Laboratory for Molecular Diagnostics
Center for Nephrology and Metabolic Disorders

Monoamine oxidase A

The MAOA-Gene encodes a mitochondrial enzyme involved in oxidative deamination of amines. Mutations cause autosomal recessive Brunner syndrome. An association with histamine intolerance is discussed too.

Genetests:

Clinic Method Carrier testing
Turnaround 5 days
Specimen type genomic DNA
Clinic Method Massive parallel sequencing
Turnaround 25 days
Specimen type genomic DNA
Clinic Method Genomic sequencing of the entire coding region
Turnaround 25 days
Specimen type genomic DNA
Clinic Method Target mutation analysis
Turnaround 20 days
Specimen type genomic DNA

Related Diseases:

Histamine Intolerance
AOC1
HNMT
MAOA
MAOB
Brunner syndrome
MAOA

References:

1.

Brunner HG et al. (1993) Abnormal behavior associated with a point mutation in the structural gene for monoamine oxidase A.

[^]
2.

Brunner HG et al. (1993) X-linked borderline mental retardation with prominent behavioral disturbance: phenotype, genetic localization, and evidence for disturbed monoamine metabolism.

[^]
3.

Deckert J et al. (1999) Excess of high activity monoamine oxidase A gene promoter alleles in female patients with panic disorder.

[^]
4.

Shih JC et al. (1999) Monoamine oxidase: from genes to behavior.

[^]
5.

Gilad Y et al. (2002) Evidence for positive selection and population structure at the human MAO-A gene.

[^]
6.

Desautels A et al. (2002) Evidence for a genetic association between monoamine oxidase A and restless legs syndrome.

[^]
7.

Caspi A et al. (2002) Role of genotype in the cycle of violence in maltreated children.

[^]
8.

Fossella J et al. (2002) Assessing the molecular genetics of attention networks.

[^]
9.

Fan J et al. (2003) Mapping the genetic variation of executive attention onto brain activity.

[^]
10.

Cohen IL et al. (2003) Association of autism severity with a monoamine oxidase A functional polymorphism.

[^]
11.

Chen ZY et al. (1992) Organization of the human monoamine oxidase genes and long-range physical mapping around them.

[^]
12.

Chen K et al. (2004) A spontaneous point mutation produces monoamine oxidase A/B knock-out mice with greatly elevated monoamines and anxiety-like behavior.

[^]
13.

Newman TK et al. (2005) Monoamine oxidase A gene promoter variation and rearing experience influences aggressive behavior in rhesus monkeys.

[^]
14.

Passamonti L et al. (2006) Monoamine oxidase-a genetic variations influence brain activity associated with inhibitory control: new insight into the neural correlates of impulsivity.

[^]
15.

Meyer-Lindenberg A et al. (2006) Neural mechanisms of genetic risk for impulsivity and violence in humans.

[^]
16.

Hotamisligil GS et al. (1991) Human monoamine oxidase A gene determines levels of enzyme activity.

[^]
17.

Ou XM et al. (2006) Monoamine oxidase A and repressor R1 are involved in apoptotic signaling pathway.

[^]
18.

Guo G et al. (2008) The VNTR 2 repeat in MAOA and delinquent behavior in adolescence and young adulthood: associations and MAOA promoter activity.

[^]
19.

McDermott R et al. (2009) Monoamine oxidase A gene (MAOA) predicts behavioral aggression following provocation.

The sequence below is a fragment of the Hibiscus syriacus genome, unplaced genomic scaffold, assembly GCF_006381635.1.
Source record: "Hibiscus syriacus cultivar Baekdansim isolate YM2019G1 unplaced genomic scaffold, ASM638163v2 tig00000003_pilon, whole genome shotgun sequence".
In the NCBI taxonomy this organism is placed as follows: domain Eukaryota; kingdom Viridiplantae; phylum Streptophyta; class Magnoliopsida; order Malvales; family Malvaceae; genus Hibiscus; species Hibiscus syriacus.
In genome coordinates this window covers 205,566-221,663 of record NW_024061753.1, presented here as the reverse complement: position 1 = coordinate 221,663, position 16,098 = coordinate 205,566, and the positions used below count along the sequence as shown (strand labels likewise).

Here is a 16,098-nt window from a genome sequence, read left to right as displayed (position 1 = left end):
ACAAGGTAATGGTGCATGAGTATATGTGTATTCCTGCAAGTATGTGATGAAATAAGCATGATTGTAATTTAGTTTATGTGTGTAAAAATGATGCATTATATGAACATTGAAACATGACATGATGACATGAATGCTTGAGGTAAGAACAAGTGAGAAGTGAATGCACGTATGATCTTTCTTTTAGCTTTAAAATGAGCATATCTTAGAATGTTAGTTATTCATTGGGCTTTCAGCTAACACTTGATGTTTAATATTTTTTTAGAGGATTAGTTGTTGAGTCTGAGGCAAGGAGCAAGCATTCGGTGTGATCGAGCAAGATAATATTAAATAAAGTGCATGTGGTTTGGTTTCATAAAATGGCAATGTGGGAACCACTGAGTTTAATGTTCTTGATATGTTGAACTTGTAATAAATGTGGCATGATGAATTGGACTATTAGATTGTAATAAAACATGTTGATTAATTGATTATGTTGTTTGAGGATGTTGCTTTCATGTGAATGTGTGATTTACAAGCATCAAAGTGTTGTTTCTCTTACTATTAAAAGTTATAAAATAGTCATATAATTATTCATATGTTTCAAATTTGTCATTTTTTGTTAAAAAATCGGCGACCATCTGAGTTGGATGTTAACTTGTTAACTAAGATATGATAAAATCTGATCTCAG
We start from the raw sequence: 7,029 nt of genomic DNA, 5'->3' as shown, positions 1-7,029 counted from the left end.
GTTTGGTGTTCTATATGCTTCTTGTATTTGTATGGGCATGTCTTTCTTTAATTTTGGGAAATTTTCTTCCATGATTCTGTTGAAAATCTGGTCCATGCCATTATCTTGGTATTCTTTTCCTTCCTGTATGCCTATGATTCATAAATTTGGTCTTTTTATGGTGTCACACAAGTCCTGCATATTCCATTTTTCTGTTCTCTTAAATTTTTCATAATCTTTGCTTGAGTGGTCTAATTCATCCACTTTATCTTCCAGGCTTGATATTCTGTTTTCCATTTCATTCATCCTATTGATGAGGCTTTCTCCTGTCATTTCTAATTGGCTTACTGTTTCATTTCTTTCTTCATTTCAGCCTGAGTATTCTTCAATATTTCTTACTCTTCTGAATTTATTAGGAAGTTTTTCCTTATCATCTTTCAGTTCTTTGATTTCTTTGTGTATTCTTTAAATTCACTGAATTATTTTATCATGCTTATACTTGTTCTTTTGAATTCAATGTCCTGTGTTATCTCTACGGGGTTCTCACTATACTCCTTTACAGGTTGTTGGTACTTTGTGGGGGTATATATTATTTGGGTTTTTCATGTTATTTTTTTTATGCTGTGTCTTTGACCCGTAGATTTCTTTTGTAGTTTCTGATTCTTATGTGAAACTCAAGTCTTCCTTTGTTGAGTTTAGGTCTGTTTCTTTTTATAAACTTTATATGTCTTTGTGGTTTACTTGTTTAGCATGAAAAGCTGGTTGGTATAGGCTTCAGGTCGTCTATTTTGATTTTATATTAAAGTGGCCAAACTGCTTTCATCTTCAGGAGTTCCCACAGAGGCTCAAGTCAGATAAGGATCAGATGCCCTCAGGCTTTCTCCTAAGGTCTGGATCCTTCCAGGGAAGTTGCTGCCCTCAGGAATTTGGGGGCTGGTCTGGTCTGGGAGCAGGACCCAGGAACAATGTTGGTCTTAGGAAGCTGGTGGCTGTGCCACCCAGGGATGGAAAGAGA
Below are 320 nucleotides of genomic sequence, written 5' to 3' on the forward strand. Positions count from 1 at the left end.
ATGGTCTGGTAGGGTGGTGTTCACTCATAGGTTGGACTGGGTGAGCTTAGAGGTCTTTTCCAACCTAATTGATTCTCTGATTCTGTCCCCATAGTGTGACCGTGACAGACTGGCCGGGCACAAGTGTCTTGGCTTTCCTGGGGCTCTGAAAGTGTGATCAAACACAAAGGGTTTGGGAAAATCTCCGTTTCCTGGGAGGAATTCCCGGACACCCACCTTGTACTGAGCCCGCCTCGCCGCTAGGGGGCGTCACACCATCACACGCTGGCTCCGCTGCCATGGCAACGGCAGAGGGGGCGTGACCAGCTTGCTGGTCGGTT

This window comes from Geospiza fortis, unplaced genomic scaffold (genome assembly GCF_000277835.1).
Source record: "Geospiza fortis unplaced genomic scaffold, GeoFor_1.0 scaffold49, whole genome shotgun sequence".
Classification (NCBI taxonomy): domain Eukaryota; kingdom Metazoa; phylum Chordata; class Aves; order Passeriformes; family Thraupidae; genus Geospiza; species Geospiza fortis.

[^]
20.

Grimsby J et al. (1991) Human monoamine oxidase A and B genes exhibit identical exon-intron organization.

[^]
21.

Whibley A et al. (2010) Deletion of MAOA and MAOB in a male patient causes severe developmental delay, intermittent hypotonia and stereotypical hand movements.

[^]
22.

Cohen IL et al. (2011) Autism severity is associated with child and maternal MAOA genotypes.

[^]
23.

Sims KB et al. (1989) Monoamine oxidase deficiency in males with an X chromosome deletion.

[^]
24.

Lan NC et al. (1989) Human monoamine oxidase A and B genes map to Xp 11.23 and are deleted in a patient with Norrie disease.

[^]
25.

Levy ER et al. (1989) Localization of human monoamine oxidase-A gene to Xp11.23-11.4 by in situ hybridization: implications for Norrie disease.

[^]
26.

Ozelius L et al. (1988) Human monoamine oxidase gene (MAOA): chromosome position (Xp21-p11) and DNA polymorphism.

[^]
27.

de la Chapelle A et al. (1985) Norrie disease caused by a gene deletion allowing carrier detection and prenatal diagnosis.

[^]
28.

Kochersperger LM et al. (1986) Assignment of genes for human monoamine oxidases A and B to the X chromosome.

[^]
29.

Denney RM et al. (1982) Human liver MAO-A and MAO-B separated by immunoaffinity chromatography with MAO-B-specific monoclonal antibody.

[^]
30.

Pintar JE et al. (1981) Gene for monoamine oxidase type A assigned to the human X chromosome.

[^]
31.

Castro Costa MR et al. (1980) Properties of monoamine oxidase in control and Lesch-Nyhan fibroblasts.

[^]
32.

Nöthen MM et al. (1995) Association analysis of the monoamine oxidase A gene in bipolar affective disorder by using family-based internal controls.

[^]
33.

Cases O et al. (1995) Aggressive behavior and altered amounts of brain serotonin and norepinephrine in mice lacking MAOA.

[^]
34.

Kawada Y et al. (1995) Possible association between monoamine oxidase A gene and bipolar affective disorder.

[^]
35.

Lim LC et al. (1994) Monoamine oxidase A gene and bipolar affective disorder.

[^]
36.

Lenders JW et al. (1996) Specific genetic deficiencies of the A and B isoenzymes of monoamine oxidase are characterized by distinct neurochemical and clinical phenotypes.

[^]
37.

Sabol SZ et al. (1998) A functional polymorphism in the monoamine oxidase A gene promoter.

[^]
38.

NCBI article

NCBI 4128 [^]
39.

OMIM.ORG article

Omim 309850 [^]
40.

Orphanet article

Orphanet ID 123133 [^]
41.

Wikipedia article

Wikipedia EN (Monoamine_oxidase_A) [^]
Update: April 29, 2019